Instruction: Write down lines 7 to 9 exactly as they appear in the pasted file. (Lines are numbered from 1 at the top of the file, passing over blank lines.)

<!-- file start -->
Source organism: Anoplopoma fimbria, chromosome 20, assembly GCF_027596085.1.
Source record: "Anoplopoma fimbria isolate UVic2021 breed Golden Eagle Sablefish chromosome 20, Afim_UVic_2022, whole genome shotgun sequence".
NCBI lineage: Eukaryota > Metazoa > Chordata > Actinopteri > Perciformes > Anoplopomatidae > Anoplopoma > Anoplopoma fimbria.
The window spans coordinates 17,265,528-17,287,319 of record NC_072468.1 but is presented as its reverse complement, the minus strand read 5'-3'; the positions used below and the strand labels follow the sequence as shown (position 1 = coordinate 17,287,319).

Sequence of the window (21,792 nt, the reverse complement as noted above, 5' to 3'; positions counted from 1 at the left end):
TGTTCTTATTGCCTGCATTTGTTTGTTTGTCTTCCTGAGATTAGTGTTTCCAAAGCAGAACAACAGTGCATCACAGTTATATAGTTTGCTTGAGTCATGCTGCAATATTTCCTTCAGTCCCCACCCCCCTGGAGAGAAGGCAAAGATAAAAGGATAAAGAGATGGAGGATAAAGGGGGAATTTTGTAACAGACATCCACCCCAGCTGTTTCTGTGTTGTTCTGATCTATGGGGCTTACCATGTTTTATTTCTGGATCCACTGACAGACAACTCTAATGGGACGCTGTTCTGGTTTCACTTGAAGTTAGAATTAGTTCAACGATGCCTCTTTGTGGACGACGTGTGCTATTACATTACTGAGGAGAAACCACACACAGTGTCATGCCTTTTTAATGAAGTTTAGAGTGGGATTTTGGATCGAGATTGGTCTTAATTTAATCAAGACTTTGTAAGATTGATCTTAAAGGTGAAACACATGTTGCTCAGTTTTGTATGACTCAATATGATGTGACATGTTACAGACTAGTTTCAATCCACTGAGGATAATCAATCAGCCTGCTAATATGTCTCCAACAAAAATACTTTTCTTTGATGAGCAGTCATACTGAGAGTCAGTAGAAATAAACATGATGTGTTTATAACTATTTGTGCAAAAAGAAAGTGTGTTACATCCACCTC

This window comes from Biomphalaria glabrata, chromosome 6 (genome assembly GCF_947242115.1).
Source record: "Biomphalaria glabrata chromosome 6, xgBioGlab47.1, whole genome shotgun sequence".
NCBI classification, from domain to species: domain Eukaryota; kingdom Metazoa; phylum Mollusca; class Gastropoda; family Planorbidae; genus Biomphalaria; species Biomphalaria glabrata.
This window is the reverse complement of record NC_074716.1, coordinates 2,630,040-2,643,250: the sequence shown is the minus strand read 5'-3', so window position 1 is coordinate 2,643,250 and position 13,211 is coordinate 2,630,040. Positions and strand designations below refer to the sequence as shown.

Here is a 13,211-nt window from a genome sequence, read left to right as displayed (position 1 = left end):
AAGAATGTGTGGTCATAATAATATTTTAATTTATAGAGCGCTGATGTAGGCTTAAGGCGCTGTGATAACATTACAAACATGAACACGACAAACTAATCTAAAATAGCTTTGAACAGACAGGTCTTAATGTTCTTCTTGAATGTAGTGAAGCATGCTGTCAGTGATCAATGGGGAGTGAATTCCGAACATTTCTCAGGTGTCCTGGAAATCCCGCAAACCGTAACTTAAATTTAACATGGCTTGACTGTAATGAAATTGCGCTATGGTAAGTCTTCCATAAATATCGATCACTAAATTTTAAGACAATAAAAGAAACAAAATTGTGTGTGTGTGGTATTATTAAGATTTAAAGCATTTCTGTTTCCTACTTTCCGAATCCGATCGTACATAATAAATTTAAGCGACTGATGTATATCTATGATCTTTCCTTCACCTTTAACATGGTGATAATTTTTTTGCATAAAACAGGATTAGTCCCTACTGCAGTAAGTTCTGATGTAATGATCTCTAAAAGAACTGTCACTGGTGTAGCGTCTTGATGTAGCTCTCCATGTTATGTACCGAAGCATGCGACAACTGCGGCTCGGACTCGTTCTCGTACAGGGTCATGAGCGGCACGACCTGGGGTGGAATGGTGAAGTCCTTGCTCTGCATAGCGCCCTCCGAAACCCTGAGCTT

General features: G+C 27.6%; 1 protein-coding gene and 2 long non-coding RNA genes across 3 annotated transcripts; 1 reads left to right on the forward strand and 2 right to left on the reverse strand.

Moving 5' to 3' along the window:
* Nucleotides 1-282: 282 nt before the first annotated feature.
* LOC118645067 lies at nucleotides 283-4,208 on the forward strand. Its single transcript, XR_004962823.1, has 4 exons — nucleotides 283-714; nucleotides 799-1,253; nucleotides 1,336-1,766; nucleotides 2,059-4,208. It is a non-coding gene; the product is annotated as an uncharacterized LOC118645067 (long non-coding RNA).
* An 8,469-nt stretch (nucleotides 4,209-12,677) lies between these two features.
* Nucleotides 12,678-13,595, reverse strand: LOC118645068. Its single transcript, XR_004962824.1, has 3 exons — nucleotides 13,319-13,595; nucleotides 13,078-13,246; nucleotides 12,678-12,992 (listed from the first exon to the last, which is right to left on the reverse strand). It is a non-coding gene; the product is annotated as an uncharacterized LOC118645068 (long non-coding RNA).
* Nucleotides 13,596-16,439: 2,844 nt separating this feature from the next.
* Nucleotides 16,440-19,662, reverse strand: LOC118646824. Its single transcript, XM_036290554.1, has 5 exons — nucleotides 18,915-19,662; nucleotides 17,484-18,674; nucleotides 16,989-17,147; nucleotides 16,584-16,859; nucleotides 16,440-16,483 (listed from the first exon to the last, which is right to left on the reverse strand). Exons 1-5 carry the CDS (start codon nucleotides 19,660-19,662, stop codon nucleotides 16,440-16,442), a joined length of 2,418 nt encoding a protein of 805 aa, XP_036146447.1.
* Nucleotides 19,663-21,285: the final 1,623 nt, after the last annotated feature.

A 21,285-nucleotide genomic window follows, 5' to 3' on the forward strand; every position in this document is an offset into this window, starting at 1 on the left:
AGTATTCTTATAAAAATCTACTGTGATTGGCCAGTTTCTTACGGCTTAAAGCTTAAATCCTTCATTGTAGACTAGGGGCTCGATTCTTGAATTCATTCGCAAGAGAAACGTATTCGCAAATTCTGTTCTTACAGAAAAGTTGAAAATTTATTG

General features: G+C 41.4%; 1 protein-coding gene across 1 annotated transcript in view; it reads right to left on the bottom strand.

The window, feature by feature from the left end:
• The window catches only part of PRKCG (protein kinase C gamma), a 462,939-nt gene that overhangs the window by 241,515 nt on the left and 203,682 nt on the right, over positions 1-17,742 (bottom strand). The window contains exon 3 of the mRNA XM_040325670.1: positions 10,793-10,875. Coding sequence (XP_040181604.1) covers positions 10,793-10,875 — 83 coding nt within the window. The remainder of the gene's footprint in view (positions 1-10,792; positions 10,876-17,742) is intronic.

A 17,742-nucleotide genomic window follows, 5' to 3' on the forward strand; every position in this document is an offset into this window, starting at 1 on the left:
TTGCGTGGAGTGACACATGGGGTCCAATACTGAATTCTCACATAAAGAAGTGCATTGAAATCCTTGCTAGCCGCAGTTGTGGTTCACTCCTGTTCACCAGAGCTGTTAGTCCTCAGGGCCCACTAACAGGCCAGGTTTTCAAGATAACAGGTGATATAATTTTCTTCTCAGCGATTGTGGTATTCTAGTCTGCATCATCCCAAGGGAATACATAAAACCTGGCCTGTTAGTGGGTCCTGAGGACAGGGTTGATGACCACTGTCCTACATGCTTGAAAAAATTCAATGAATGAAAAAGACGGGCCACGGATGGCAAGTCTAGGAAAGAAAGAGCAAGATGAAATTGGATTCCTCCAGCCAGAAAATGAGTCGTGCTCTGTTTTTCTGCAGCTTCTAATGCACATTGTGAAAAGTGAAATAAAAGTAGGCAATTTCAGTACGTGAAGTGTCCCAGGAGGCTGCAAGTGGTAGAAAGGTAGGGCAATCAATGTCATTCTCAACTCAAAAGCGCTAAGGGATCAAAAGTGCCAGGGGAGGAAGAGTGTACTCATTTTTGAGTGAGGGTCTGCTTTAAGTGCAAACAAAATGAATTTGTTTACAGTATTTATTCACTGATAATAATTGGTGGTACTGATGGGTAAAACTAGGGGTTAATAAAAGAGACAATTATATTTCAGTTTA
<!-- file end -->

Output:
This window comes from Biomphalaria glabrata, chromosome 6 (genome assembly GCF_947242115.1).
Source record: "Biomphalaria glabrata chromosome 6, xgBioGlab47.1, whole genome shotgun sequence".
NCBI classification, from domain to species: domain Eukaryota; kingdom Metazoa; phylum Mollusca; class Gastropoda; family Planorbidae; genus Biomphalaria; species Biomphalaria glabrata.